He said the governor was in pain and that a rescue team took him down the hill on a toboggan.
The governor is being treated at St. John’s Health Center in Santa Monica, according to people familiar with his medical care. Schwarzenegger’s office would not disclose the hospital, citing security reasons.
In a prepared statement, First Lady Maria Shriver said: “When we checked Arnold into the hospital on Christmas night, he was looking forward to his surgery. He had been in good spirits. He asked when he could get back to work and he’s looking forward to his inauguration next week. Our children and I are grateful for everyone’s support and prayers.”
Schwarzenegger loves to have fun on his own terms, even if there is an element of danger -- a dimension of his personality that is seldom on public display.
He relishes long rides on his motorcycle. He goes on rafting trips. And he skis.
Pat O’Brien, a television personality and longtime friend of Schwarzenegger and Shriver, said Tuesday that the governor “lives his life to the fullest, and with that comes risks -- whether it be on the slopes or on a motorcycle.”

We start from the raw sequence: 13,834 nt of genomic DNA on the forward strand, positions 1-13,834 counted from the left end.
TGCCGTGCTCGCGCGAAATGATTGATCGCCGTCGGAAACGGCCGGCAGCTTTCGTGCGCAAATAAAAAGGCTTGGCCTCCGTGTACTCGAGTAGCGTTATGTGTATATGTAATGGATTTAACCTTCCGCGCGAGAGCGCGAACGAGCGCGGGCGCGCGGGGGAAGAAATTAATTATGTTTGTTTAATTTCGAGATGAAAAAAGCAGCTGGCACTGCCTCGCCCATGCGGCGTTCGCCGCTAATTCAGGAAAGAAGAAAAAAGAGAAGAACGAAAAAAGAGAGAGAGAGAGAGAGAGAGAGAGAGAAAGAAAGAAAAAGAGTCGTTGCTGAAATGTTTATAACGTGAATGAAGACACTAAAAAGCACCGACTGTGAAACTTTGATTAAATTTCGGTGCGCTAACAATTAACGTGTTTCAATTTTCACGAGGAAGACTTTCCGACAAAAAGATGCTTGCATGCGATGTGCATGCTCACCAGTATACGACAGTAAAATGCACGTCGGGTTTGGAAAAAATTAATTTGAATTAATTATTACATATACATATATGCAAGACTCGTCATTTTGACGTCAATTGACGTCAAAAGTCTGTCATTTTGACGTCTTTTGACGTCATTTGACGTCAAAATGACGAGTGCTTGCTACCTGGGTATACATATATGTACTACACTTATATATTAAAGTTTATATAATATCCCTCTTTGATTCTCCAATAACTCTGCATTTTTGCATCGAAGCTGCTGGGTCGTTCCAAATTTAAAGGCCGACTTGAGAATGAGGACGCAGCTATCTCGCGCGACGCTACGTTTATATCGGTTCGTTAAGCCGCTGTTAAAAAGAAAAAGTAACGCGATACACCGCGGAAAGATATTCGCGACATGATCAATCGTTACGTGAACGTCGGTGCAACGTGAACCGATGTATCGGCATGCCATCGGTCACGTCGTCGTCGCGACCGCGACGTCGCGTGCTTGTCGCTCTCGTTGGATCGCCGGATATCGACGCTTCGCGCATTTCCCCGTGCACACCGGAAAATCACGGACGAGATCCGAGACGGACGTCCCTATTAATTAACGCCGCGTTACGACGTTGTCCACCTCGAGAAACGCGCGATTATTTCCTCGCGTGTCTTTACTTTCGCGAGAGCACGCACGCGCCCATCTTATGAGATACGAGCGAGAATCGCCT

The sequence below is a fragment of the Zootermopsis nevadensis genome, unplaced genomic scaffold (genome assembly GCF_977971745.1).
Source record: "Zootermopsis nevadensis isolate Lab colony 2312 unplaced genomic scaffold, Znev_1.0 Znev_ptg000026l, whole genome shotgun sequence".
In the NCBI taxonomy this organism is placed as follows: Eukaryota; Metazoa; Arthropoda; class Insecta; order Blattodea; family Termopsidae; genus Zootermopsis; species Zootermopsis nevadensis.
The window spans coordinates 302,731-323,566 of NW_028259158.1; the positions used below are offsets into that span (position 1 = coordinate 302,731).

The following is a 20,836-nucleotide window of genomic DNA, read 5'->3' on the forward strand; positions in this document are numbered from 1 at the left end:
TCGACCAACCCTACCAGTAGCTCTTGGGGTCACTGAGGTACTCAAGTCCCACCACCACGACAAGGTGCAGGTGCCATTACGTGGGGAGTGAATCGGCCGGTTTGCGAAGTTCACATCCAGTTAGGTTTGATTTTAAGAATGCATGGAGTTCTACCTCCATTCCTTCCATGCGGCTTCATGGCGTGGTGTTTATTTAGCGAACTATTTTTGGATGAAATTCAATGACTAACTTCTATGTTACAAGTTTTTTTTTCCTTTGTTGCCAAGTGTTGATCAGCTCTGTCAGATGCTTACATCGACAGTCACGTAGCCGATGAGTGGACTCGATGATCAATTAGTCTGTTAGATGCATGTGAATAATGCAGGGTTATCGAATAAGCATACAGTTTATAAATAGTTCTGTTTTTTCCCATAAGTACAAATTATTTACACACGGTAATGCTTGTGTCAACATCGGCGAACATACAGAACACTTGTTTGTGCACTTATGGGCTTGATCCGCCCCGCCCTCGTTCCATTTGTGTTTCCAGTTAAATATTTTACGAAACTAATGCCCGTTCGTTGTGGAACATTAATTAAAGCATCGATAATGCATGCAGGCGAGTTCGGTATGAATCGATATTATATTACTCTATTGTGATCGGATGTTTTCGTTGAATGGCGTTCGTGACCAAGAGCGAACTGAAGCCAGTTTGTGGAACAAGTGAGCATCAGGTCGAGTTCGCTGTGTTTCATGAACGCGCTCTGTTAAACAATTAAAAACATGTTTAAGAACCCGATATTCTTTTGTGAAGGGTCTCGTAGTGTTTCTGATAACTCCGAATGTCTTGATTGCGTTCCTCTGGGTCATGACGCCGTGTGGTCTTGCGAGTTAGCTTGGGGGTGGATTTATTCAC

In January, Schwarzenegger was riding his Harley-Davidson with his son Patrick in a sidecar when he got into a crash. The accident occurred when the driver of a Volvo SUV pulled out of a driveway on Mandeville Canyon Road in Brentwood. Schwarzenegger received 15 stitches on his lip. His son was not injured.
Schwarzenegger conceded that he had been driving for years without a proper motorcycle license; he has since gotten one.
In December 2001, Schwarzenegger broke six ribs when he fell off his motorcycle. He was hospitalized for four days at St. John’s.
Few Californians would have known their governor spent hours skiing near his Idaho vacation home this weekend if Schwarzenegger had not broken his leg.